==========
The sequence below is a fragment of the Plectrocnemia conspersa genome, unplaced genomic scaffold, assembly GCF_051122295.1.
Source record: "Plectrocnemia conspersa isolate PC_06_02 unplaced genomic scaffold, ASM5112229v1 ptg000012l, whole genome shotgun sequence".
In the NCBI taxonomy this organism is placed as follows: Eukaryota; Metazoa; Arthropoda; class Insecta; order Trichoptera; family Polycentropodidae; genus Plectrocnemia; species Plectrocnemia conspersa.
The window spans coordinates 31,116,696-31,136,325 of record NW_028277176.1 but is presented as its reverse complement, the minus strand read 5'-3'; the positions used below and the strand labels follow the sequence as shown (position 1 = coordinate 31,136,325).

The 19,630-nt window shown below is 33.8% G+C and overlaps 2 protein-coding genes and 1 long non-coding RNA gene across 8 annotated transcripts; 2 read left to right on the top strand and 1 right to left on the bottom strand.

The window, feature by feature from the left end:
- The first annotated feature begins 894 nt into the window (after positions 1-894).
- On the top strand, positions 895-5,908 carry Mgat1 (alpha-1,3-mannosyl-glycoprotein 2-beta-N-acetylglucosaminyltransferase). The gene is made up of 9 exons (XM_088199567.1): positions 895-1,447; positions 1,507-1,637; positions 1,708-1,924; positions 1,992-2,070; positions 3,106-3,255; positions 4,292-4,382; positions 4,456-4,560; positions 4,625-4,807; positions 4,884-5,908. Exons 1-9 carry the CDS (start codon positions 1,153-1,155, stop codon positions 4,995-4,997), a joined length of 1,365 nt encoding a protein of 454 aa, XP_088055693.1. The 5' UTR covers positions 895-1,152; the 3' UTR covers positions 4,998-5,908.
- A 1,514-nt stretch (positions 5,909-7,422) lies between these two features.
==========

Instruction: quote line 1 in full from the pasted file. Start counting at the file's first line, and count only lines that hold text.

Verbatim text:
The sequence below is a fragment of the Plectrocnemia conspersa genome, unplaced genomic scaffold, assembly GCF_051122295.1.